Wednesday, 15 February 2017

Reverse rejection miracle!

This is ongoing from the previous blog about the lamb whose mum forgot about him.
Lester on bottle feeding duty. Gave the lamb a 6pm feed. Lamb's tummy expanded to almost bursting, which was good. 10pm feed. Tummy now all gone down. Should have been hungry, but only took a couple of sips of milk then lost interest.
Despite being a warm day, the night air was chilly. Lester expressed concerns about the lamb making it through the night. We both went to bed with thoughts about that little lamb on our minds.
Morning came. The lamb had made it through the night. Lester offered the lamb the bottle. He took a couple of sips.
Then he raced over to his mum, dived under her belly, and launched himself on her udder, obviously preferring her milk to the bottled milk. She did not refuse him.
What to do....sometimes situations need to be left to mother nature, so that is what Lester did. Off out into the field for the day went the lamb with the rest of the flock. He was going to have to fend for himself. Lester was not going to go chasing him with the bottle, that is the decision we made. 
Evening came, and everyone was stood at the gate, including the mum ewe with each of her twins snugly tucked into her side, giving them instructions to stay close for the mad dash across the lane and into the paddock.
So all was well. The lamb was bonded again with his mum, and Lester could stand down with the six times a day bottle feeding.

And Milly giving Lester a hard time this evening....

She is going to be a big cow because she has been on Elise's milk since birth. Normally she would have been put on once a day feeds at about a month old, and by now would have completely weaned. But Bonny, our other cow, has been giving us an exceptional amount of milk this season, and since we have no pigs or chickens at the moment to give any excess milk to, we decided to let Milly stay with Elise. We are not sure if we are going to sell Milly or not at the moment. We are waiting to see how the year goes.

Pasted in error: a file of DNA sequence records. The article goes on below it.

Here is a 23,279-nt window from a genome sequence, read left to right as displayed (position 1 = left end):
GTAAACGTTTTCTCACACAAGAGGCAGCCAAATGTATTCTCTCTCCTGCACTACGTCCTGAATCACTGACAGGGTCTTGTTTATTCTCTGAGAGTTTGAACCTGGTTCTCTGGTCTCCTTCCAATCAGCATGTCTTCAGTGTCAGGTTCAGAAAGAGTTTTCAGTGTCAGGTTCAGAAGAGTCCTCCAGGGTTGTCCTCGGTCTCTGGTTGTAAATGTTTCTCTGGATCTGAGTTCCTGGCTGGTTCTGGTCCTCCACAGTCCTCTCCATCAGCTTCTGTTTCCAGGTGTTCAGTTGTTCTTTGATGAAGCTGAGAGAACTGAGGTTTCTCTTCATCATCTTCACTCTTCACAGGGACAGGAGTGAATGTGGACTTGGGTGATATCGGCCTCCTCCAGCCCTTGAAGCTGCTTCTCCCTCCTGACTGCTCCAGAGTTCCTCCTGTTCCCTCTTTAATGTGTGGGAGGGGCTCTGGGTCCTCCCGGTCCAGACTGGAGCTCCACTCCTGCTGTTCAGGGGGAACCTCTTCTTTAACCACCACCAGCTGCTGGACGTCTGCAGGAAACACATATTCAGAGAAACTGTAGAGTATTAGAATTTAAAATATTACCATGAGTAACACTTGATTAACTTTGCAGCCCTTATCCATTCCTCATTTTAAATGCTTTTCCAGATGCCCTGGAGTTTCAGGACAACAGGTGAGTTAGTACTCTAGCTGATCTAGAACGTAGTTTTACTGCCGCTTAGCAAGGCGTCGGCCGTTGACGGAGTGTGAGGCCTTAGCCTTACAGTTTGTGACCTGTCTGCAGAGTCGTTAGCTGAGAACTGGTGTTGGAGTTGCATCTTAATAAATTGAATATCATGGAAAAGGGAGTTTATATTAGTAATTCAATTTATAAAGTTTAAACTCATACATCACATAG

Meanwhile, Bonny has been magnificent in providing us with lots of milk, most of which has gone into making cheese, which is an excellent way of storing the milk.
I would show you a photo of the cheese I have made, but the cheese fridge is in a jumble and I was too ashamed to take a photo which I could show you!

But I have started canning the spare milk.....
I did a few jars last season, and they kept very well. The milk will be used for cooking, so will be heated again before we eat it. All the canned goods I heat before use, just to make sure that the food is safe.
And while on the subject of my canned goods larder....
I love that I can get an entire meal off these shelves..... meat, potatoes, green beans, and fruit.
I have just tidied these shelves up. Like the cheese fridge they were in a muddle too!
But..... canned potatoes? Absolutely yes. Open the jar, have a sniff to see that they smell alright. Slice them, then into a frying pan to heat through. Sprinkle with herbs, salt, pepper or any other spices you fancy, or grate some cheese on top which will melt. Takes fifteen minutes, or twenty five if you want crispy potatoes.
But.....canned green beans? Absolutely yes. Definitely do not taste like tinned green beans from the supermarket, and definitely do not taste like fresh green beans either. But they are alright providing they are not boiled, just gently heated. We shall definitely be doing them again this year.
The canned tomatoes are keeping well, as are all the canned fruit, and jams.
All in all, it is at this time of year, when the hard work of the previous harvest is but a shadow in the memory, that we appreciate the effort I made at filling our various larders. Gone are the ungracious moments when Lester brought yet another box of fruit or vegetables into the kitchen for me to process even though I still had not processed what he had brought in the day before, and I showed irritation rather than joy. Well, on a warm sunny day, one does not want to be stuck indoors sorting out the harvest! One wants to be outside lying on the sunbed.